Bunuel wrote:
Three points are chosen independently an at random on the circumference of a circle with radius r. What is the approximate probability that none of the three points lies more than a straight-line distance of r away from any other of the three points?
(A) 1/9
(B) 1/12
(C) 1/18
(D) 1/24
(E) 1/27
Very nice problem!
FOCUS : the probability of having all three points chosen (say blue, red and green, in that order) "sufficiently close".
1. The first point (blue) may be considered (without loss of generality) placed at the top of the circle (first figure).
2. The second point (red) must be placed in the arc of the circle shown in red, somewhere between the two nearer vertices of the top vertex of the regular hexagon (first figure).
Reason: a regular hexagon is composed of 6 equilateral triangles, in this case each side with length r (the radius of the circle that circumscribes the hexagon).
Conclusion: there is a 120/360 = 1/3 probability of choosing the second point favorably.
3. What about the third (green) point? Let´s start considering the two extremal scenarios:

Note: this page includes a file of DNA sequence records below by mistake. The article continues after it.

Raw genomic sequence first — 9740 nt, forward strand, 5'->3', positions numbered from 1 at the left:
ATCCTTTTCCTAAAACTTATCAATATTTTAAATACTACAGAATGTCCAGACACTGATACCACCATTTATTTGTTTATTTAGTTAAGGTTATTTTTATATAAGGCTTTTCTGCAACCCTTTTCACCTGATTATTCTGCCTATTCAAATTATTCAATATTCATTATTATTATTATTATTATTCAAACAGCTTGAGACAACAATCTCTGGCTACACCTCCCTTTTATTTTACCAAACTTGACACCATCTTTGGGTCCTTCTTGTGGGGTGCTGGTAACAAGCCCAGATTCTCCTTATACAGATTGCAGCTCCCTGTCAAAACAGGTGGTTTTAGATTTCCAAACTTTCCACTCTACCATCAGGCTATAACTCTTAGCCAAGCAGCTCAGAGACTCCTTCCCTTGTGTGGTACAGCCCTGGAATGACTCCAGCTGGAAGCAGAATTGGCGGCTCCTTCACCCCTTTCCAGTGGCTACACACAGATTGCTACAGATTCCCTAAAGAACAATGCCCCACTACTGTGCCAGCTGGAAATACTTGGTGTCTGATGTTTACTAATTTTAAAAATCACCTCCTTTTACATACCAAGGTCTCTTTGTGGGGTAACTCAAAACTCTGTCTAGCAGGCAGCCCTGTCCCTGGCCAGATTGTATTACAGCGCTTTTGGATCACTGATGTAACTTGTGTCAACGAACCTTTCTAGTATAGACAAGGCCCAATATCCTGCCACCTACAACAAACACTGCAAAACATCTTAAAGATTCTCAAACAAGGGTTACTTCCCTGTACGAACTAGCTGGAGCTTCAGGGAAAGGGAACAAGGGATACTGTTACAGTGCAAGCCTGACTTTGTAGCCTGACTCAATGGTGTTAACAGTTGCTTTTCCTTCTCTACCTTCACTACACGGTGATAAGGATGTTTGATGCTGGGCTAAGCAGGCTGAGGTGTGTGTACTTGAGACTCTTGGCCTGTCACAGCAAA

> Extremal Case 1 (where the blue and red points coincide): in this case, we have again 1/3 of probability of choosing the third point in a place such that we have all three points "sufficiently close".
> Extremal Case 2 (where the blue and red points are most apart): in this case, we have 60/360 = 1/6 of probability of choosing the third point in a place such that we have all three points "sufficiently close".
> What about an "Intermediate Case"? If we move the red point away from the blue point, from the Extremal Case 1 until the Extremal Case 2, we have
ALL (the infinite continuum possibilities) probabilities from 1/3 to 1/6 possible and, by symmetry, equiprobable!Conclusion: we must agree that the probability of choosing the third point favorably must be the AVERAGE of 1/3 and 1/6, that is, (1/3 + 1/6)/2 = 1/4.
Finally, the answer we are looking for:
? = P(choosing the second point wisely) * P(choosing the third point wisely given that the second one was chosen wisely) = 1/3 * 1/4 = 1/12.
The correct answer is (B).
We follow the notations and rationale taught in the
GMATH method.
Regards,
Fabio.
_________________
Fabio Skilnik ::
GMATH method creator (Math for the GMAT)
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